Orioles, losers of nine of their first 10 games, could use a little help.
Yet, owner Peter Angelos recently declined to hire the franchise’s biggest legend, Hall of Famer Cal Ripken Jr., in a baseball capacity, according to multiple major-league sources.
Ripken met with Andy MacPhail, the team’s president of baseball operations, about rejoining the organization, sources said.
Angelos, however, nixed the idea in a separate conversation with Ripken, telling him, according to three sources, that he did not want Ripken to receive credit once the team returned to prominence.
Ripken did not discuss a specific role with MacPhail, one source said. However, another source said that Ripken wanted to work with young players such as catcher Matt Wieters and help them “finish off” their developments at the major-league level.
Ripken and MacPhail, according to that source, agreed that their relationship could be mutually beneficial. Ripken would have helped MacPhail with his vast baseball knowledge. MacPhail would have helped Ripken learn the administrative side of the game.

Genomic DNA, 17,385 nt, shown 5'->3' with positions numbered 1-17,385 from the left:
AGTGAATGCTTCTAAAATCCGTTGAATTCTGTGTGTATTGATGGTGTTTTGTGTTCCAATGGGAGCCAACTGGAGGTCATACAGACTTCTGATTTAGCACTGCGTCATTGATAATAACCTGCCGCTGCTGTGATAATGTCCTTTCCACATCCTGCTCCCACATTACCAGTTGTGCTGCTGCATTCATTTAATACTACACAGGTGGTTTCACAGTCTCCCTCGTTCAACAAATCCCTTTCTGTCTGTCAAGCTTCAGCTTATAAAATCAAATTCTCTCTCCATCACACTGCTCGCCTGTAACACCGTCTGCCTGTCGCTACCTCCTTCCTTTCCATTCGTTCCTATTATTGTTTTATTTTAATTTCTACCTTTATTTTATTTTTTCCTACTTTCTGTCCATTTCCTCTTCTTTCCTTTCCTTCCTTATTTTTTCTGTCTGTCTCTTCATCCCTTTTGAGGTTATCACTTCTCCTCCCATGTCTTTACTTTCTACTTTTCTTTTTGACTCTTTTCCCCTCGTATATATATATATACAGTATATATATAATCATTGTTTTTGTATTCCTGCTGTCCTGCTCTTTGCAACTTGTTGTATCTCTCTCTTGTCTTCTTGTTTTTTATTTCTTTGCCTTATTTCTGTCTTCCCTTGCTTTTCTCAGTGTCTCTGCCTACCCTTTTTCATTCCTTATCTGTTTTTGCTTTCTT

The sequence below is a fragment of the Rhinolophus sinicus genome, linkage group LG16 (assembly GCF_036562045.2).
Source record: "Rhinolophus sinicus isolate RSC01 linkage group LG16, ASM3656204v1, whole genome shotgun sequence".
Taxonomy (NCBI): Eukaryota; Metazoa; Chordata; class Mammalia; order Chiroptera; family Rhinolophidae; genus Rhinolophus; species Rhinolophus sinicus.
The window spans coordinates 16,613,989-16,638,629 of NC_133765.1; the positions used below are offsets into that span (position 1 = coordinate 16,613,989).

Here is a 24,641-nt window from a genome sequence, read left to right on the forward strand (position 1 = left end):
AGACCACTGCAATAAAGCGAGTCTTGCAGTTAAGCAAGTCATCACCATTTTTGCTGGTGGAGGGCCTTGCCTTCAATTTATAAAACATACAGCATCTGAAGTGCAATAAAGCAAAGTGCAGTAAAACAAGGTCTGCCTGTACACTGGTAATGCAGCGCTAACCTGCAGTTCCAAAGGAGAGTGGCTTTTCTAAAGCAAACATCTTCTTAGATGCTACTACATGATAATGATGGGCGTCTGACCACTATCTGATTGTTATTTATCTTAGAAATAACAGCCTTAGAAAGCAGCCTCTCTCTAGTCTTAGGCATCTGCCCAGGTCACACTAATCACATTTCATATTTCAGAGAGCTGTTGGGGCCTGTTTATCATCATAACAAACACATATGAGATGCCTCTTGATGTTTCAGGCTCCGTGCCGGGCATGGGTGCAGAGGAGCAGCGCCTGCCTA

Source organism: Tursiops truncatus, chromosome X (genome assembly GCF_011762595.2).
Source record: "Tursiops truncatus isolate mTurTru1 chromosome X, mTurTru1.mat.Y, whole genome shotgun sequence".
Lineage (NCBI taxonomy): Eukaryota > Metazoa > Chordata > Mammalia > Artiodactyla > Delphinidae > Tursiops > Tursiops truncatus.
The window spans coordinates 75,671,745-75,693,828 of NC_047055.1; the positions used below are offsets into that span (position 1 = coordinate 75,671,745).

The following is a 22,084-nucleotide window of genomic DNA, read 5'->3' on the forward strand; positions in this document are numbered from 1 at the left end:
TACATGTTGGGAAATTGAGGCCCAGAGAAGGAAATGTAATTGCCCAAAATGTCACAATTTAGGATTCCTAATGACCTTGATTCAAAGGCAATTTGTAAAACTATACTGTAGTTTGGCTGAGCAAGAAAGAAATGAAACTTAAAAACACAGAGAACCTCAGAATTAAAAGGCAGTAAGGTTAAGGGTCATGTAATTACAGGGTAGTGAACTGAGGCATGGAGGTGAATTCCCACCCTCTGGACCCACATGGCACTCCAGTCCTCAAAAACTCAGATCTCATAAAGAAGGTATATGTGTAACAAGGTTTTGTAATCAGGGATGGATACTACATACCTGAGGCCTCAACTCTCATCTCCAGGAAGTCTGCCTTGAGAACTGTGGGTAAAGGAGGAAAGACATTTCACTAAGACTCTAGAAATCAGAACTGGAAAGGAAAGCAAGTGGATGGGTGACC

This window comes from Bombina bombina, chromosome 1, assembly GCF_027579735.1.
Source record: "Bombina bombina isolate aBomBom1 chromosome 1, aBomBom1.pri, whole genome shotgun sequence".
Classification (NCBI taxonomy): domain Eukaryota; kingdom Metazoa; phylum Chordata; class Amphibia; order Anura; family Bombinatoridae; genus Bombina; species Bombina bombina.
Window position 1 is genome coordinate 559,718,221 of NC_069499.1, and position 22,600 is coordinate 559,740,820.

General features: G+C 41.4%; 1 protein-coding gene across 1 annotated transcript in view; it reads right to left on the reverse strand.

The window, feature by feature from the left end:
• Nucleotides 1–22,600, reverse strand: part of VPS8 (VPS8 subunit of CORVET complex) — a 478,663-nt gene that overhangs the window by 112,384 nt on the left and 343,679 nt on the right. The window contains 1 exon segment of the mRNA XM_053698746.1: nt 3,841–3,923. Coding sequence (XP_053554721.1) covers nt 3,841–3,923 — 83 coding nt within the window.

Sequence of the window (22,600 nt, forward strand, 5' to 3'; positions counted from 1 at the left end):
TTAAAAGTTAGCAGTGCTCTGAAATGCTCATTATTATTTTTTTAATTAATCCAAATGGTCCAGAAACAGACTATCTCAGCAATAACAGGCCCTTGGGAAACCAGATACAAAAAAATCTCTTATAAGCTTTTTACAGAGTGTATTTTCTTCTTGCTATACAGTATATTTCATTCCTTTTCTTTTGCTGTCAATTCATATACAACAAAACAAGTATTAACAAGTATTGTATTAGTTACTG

Angelos, however, was reluctant to create any perception that MacPhail was not fully in control, a source said.
The Orioles, before hiring MacPhail in June 2007, employed co-general managers for a period of about six years. The arrangement raised questions of accountability and drew widespread criticism inside and outside the industry.
Angelos also might have been concerned about putting a legend such as Ripken in a position to fail, a situation that would have been uncomfortable for all.
But Ripken was not seeking significant front-office responsibility, sources said. He merely wanted to become part of the baseball operation and help the club.
The Orioles have endured 12 straight losing seasons since their last postseason appearance in 1997. Their poor start has led to speculation that manager Dave Trembley could lose his job – a job in which Ripken would have no interest, sources said.
Ripken, who broke Lou Gehrig’s record for consecutive games played, retired in 2001 after 21 seasons with the Orioles, his only team.
He is now the chairman and CEO of Ripken Baseball Inc., which owns three Class A franchises, including the Orioles’ affiliate in his hometown of Aberdeen, Md.